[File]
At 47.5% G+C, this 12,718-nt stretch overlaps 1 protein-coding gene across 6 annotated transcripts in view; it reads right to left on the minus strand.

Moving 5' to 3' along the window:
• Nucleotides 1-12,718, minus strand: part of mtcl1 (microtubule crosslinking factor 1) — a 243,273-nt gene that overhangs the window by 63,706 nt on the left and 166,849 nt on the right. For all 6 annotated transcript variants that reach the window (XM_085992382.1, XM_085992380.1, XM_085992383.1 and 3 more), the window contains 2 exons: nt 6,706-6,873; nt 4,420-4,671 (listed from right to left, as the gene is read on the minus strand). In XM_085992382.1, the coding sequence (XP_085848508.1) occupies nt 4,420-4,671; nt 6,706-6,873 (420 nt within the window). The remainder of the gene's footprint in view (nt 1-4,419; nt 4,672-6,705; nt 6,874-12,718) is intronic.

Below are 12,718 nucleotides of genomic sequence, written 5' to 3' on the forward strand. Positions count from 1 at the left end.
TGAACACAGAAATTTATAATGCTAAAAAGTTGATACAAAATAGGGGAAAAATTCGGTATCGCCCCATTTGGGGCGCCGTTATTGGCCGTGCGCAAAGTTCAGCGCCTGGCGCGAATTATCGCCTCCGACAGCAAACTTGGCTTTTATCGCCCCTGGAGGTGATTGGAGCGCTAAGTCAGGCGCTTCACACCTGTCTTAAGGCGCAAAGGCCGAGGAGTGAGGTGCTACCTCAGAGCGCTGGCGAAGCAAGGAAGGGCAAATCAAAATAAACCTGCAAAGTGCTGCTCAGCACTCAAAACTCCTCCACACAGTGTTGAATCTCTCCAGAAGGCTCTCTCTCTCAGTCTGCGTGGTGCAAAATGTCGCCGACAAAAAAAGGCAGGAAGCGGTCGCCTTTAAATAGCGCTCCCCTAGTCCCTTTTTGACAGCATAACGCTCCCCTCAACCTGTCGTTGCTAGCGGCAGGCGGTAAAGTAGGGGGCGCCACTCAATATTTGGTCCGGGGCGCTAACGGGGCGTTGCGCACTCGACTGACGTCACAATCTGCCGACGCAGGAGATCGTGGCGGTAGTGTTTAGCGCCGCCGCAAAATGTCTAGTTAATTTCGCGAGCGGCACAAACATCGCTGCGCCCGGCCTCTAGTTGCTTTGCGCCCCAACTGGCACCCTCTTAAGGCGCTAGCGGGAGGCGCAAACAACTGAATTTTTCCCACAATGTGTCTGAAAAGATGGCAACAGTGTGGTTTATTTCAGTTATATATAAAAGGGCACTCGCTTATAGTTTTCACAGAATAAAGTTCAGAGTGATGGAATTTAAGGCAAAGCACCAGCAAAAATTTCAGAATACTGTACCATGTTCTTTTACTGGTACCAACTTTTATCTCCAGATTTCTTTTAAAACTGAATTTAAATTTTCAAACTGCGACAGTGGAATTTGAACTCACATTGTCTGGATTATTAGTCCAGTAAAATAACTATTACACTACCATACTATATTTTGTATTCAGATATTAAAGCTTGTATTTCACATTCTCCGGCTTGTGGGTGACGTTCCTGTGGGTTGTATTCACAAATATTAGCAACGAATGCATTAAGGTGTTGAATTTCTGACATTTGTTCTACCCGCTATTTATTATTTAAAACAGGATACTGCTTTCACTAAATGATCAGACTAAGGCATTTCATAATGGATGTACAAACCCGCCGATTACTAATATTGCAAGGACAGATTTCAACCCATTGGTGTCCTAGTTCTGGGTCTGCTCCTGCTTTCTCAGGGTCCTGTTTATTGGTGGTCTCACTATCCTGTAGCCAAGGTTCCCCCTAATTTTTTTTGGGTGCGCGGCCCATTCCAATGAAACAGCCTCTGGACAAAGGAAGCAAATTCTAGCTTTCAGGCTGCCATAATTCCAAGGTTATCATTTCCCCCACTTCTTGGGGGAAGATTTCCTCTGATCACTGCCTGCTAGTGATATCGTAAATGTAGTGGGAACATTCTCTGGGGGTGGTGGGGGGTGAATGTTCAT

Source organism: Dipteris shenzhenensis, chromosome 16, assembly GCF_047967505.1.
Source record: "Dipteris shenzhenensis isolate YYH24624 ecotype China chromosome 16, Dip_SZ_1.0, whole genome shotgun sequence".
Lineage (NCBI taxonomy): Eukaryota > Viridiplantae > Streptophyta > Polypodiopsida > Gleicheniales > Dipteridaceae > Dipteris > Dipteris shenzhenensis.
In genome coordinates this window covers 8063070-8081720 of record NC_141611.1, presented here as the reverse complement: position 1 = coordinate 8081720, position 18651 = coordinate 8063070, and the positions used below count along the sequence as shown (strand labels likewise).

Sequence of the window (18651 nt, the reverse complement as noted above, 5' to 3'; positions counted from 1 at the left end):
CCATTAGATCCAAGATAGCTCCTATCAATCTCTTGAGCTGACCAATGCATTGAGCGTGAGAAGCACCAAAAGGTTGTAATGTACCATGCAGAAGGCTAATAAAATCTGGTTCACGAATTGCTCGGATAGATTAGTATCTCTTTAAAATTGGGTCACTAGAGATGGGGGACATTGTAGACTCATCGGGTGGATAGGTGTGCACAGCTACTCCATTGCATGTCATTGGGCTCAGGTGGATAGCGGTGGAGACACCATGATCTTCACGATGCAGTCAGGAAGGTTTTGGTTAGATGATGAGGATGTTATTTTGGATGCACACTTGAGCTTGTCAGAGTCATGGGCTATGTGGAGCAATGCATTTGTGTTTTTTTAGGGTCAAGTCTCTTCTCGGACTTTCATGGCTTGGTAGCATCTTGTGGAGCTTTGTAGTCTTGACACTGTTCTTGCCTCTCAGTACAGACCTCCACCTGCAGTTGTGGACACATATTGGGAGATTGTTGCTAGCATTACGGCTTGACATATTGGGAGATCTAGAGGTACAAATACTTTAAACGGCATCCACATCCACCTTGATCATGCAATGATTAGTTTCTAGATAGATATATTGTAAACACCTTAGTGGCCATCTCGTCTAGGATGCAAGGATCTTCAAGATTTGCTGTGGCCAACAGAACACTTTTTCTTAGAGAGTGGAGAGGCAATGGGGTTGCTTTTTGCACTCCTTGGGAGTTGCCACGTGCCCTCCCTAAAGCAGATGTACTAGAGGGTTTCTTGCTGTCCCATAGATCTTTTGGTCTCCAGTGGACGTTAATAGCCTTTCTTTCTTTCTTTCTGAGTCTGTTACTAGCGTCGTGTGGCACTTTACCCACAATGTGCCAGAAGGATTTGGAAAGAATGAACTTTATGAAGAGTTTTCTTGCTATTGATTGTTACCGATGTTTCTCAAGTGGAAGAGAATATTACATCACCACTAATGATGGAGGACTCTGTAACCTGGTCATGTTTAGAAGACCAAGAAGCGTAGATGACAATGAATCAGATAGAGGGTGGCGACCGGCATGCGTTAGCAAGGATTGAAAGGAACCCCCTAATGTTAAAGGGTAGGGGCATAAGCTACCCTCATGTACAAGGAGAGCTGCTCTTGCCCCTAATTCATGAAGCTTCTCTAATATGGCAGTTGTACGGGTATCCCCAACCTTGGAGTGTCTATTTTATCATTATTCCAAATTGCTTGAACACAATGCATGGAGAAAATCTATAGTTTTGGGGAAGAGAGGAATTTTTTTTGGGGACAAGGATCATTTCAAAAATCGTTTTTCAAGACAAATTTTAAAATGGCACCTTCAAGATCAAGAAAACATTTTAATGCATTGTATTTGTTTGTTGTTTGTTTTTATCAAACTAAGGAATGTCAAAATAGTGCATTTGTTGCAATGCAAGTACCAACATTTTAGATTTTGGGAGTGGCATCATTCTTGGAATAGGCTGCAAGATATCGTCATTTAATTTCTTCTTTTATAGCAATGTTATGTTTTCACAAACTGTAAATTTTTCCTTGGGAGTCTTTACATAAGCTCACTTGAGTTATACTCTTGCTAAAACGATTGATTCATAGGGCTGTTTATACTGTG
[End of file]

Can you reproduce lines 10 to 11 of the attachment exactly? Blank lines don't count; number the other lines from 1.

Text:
Sequence of the window (18651 nt, the reverse complement as noted above, 5' to 3'; positions counted from 1 at the left end):
CCATTAGATCCAAGATAGCTCCTATCAATCTCTTGAGCTGACCAATGCATTGAGCGTGAGAAGCACCAAAAGGTTGTAATGTACCATGCAGAAGGCTAATAAAATCTGGTTCACGAATTGCTCGGATAGATTAGTATCTCTTTAAAATTGGGTCACTAGAGATGGGGGACATTGTAGACTCATCGGGTGGATAGGTGTGCACAGCTACTCCATTGCATGTCATTGGGCTCAGGTGGATAGCGGTGGAGACACCATGATCTTCACGATGCAGTCAGGAAGGTTTTGGTTAGATGATGAGGATGTTATTTTGGATGCACACTTGAGCTTGTCAGAGTCATGGGCTATGTGGAGCAATGCATTTGTGTTTTTTTAGGGTCAAGTCTCTTCTCGGACTTTCATGGCTTGGTAGCATCTTGTGGAGCTTTGTAGTCTTGACACTGTTCTTGCCTCTCAGTACAGACCTCCACCTGCAGTTGTGGACACATATTGGGAGATTGTTGCTAGCATTACGGCTTGACATATTGGGAGATCTAGAGGTACAAATACTTTAAACGGCATCCACATCCACCTTGATCATGCAATGATTAGTTTCTAGATAGATATATTGTAAACACCTTAGTGGCCATCTCGTCTAGGATGCAAGGATCTTCAAGATTTGCTGTGGCCAACAGAACACTTTTTCTTAGAGAGTGGAGAGGCAATGGGGTTGCTTTTTGCACTCCTTGGGAGTTGCCACGTGCCCTCCCTAAAGCAGATGTACTAGAGGGTTTCTTGCTGTCCCATAGATCTTTTGGTCTCCAGTGGACGTTAATAGCCTTTCTTTCTTTCTTTCTGAGTCTGTTACTAGCGTCGTGTGGCACTTTACCCACAATGTGCCAGAAGGATTTGGAAAGAATGAACTTTATGAAGAGTTTTCTTGCTATTGATTGTTACCGATGTTTCTCAAGTGGAAGAGAATATTACATCACCACTAATGATGGAGGACTCTGTAACCTGGTCATGTTTAGAAGACCAAGAAGCGTAGATGACAATGAATCAGATAGAGGGTGGCGACCGGCATGCGTTAGCAAGGATTGAAAGGAACCCCCTAATGTTAAAGGGTAGGGGCATAAGCTACCCTCATGTACAAGGAGAGCTGCTCTTGCCCCTAATTCATGAAGCTTCTCTAATATGGCAGTTGTACGGGTATCCCCAACCTTGGAGTGTCTATTTTATCATTATTCCAAATTGCTTGAACACAATGCATGGAGAAAATCTATAGTTTTGGGGAAGAGAGGAATTTTTTTTGGGGACAAGGATCATTTCAAAAATCGTTTTTCAAGACAAATTTTAAAATGGCACCTTCAAGATCAAGAAAACATTTTAATGCATTGTATTTGTTTGTTGTTTGTTTTTATCAAACTAAGGAATGTCAAAATAGTGCATTTGTTGCAATGCAAGTACCAACATTTTAGATTTTGGGAGTGGCATCATTCTTGGAATAGGCTGCAAGATATCGTCATTTAATTTCTTCTTTTATAGCAATGTTATGTTTTCACAAACTGTAAATTTTTCCTTGGGAGTCTTTACATAAGCTCACTTGAGTTATACTCTTGCTAAAACGATTGATTCATAGGGCTGTTTATACTGTG